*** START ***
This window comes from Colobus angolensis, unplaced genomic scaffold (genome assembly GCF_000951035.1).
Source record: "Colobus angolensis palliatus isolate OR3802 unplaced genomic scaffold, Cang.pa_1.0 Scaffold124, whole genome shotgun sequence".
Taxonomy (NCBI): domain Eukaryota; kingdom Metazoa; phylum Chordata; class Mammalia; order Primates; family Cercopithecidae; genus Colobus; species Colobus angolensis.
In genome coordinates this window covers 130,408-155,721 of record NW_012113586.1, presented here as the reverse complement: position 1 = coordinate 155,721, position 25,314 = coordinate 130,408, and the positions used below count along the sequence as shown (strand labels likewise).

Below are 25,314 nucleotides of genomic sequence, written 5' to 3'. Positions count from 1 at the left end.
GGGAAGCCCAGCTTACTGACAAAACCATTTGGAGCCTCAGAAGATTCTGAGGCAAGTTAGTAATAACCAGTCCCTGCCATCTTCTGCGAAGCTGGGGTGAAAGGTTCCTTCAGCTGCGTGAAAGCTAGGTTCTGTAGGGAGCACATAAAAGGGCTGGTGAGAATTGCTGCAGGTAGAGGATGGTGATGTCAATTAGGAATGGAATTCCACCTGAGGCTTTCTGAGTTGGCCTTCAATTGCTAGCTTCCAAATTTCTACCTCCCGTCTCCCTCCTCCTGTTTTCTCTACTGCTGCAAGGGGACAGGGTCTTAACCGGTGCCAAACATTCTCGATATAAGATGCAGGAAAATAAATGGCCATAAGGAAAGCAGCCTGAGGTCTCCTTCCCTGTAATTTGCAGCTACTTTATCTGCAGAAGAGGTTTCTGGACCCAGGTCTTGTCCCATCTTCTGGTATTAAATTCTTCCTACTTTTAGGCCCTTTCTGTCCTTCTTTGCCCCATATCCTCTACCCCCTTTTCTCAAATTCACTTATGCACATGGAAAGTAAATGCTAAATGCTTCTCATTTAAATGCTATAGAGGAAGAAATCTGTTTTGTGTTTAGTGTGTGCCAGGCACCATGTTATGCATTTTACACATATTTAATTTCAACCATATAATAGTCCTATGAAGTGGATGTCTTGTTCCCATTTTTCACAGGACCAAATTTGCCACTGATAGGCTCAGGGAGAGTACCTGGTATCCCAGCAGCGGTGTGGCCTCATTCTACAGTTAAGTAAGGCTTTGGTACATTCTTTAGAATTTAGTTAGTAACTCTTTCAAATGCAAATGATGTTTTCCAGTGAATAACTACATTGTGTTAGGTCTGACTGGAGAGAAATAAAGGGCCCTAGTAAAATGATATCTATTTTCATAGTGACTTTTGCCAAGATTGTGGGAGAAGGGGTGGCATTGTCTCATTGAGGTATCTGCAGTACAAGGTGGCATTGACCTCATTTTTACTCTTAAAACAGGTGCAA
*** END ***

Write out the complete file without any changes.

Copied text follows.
This window comes from Colobus angolensis, unplaced genomic scaffold (genome assembly GCF_000951035.1).
Source record: "Colobus angolensis palliatus isolate OR3802 unplaced genomic scaffold, Cang.pa_1.0 Scaffold124, whole genome shotgun sequence".
Taxonomy (NCBI): domain Eukaryota; kingdom Metazoa; phylum Chordata; class Mammalia; order Primates; family Cercopithecidae; genus Colobus; species Colobus angolensis.
In genome coordinates this window covers 130,408-155,721 of record NW_012113586.1, presented here as the reverse complement: position 1 = coordinate 155,721, position 25,314 = coordinate 130,408, and the positions used below count along the sequence as shown (strand labels likewise).

Below are 25,314 nucleotides of genomic sequence, written 5' to 3'. Positions count from 1 at the left end.
GGGAAGCCCAGCTTACTGACAAAACCATTTGGAGCCTCAGAAGATTCTGAGGCAAGTTAGTAATAACCAGTCCCTGCCATCTTCTGCGAAGCTGGGGTGAAAGGTTCCTTCAGCTGCGTGAAAGCTAGGTTCTGTAGGGAGCACATAAAAGGGCTGGTGAGAATTGCTGCAGGTAGAGGATGGTGATGTCAATTAGGAATGGAATTCCACCTGAGGCTTTCTGAGTTGGCCTTCAATTGCTAGCTTCCAAATTTCTACCTCCCGTCTCCCTCCTCCTGTTTTCTCTACTGCTGCAAGGGGACAGGGTCTTAACCGGTGCCAAACATTCTCGATATAAGATGCAGGAAAATAAATGGCCATAAGGAAAGCAGCCTGAGGTCTCCTTCCCTGTAATTTGCAGCTACTTTATCTGCAGAAGAGGTTTCTGGACCCAGGTCTTGTCCCATCTTCTGGTATTAAATTCTTCCTACTTTTAGGCCCTTTCTGTCCTTCTTTGCCCCATATCCTCTACCCCCTTTTCTCAAATTCACTTATGCACATGGAAAGTAAATGCTAAATGCTTCTCATTTAAATGCTATAGAGGAAGAAATCTGTTTTGTGTTTAGTGTGTGCCAGGCACCATGTTATGCATTTTACACATATTTAATTTCAACCATATAATAGTCCTATGAAGTGGATGTCTTGTTCCCATTTTTCACAGGACCAAATTTGCCACTGATAGGCTCAGGGAGAGTACCTGGTATCCCAGCAGCGGTGTGGCCTCATTCTACAGTTAAGTAAGGCTTTGGTACATTCTTTAGAATTTAGTTAGTAACTCTTTCAAATGCAAATGATGTTTTCCAGTGAATAACTACATTGTGTTAGGTCTGACTGGAGAGAAATAAAGGGCCCTAGTAAAATGATATCTATTTTCATAGTGACTTTTGCCAAGATTGTGGGAGAAGGGGTGGCATTGTCTCATTGAGGTATCTGCAGTACAAGGTGGCATTGACCTCATTTTTACTCTTAAAACAGGTGCAA